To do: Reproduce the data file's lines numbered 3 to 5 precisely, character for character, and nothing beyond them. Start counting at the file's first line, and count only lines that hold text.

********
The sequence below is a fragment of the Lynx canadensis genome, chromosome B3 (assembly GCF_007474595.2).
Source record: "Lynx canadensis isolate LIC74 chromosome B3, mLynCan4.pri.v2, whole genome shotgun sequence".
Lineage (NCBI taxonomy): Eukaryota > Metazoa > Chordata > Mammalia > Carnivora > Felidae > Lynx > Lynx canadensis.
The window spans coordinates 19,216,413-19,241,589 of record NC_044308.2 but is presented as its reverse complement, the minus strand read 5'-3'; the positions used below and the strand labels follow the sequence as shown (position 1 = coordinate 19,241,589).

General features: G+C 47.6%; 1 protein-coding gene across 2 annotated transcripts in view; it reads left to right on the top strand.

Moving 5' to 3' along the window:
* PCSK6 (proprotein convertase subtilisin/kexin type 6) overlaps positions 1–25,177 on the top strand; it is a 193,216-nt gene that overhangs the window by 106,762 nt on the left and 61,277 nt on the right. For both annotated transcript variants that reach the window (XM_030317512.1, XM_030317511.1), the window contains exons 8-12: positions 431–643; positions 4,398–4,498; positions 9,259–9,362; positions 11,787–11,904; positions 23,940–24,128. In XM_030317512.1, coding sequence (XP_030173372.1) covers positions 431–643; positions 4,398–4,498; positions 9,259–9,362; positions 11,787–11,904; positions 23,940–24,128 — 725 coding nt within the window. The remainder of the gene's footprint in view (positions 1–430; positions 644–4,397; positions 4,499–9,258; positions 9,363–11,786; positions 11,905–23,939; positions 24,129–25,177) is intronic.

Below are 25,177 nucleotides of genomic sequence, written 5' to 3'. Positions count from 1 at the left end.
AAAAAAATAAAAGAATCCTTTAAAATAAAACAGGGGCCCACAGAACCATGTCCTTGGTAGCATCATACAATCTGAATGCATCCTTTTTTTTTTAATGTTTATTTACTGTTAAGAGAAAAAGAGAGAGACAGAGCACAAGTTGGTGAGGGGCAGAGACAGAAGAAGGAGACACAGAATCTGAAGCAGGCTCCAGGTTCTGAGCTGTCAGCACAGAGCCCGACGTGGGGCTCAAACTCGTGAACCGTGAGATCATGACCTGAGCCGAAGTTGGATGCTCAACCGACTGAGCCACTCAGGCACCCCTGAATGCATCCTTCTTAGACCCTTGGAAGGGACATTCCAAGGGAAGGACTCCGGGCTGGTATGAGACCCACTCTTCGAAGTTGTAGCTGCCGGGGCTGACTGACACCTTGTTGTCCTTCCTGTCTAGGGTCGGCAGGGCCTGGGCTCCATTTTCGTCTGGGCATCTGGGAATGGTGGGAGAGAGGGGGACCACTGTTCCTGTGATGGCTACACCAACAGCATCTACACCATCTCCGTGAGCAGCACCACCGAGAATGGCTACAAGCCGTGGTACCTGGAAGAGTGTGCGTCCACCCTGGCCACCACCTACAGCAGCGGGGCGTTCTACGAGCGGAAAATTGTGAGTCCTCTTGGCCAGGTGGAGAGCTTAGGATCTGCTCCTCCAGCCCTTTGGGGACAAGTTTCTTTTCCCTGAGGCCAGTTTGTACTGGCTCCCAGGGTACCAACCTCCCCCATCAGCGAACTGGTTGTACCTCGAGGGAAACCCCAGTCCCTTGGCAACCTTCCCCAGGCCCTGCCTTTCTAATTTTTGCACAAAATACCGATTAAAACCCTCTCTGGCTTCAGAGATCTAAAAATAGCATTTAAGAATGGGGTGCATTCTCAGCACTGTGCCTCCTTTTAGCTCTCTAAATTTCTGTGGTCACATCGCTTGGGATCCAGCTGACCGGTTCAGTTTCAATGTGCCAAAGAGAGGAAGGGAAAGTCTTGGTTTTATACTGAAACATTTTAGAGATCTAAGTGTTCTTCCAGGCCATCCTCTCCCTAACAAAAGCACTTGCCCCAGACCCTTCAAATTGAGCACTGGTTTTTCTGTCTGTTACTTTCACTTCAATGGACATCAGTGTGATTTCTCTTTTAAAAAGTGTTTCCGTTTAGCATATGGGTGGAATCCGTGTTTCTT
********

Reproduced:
Lineage (NCBI taxonomy): Eukaryota > Metazoa > Chordata > Mammalia > Carnivora > Felidae > Lynx > Lynx canadensis.
The window spans coordinates 19,216,413-19,241,589 of record NC_044308.2 but is presented as its reverse complement, the minus strand read 5'-3'; the positions used below and the strand labels follow the sequence as shown (position 1 = coordinate 19,241,589).

General features: G+C 47.6%; 1 protein-coding gene across 2 annotated transcripts in view; it reads left to right on the top strand.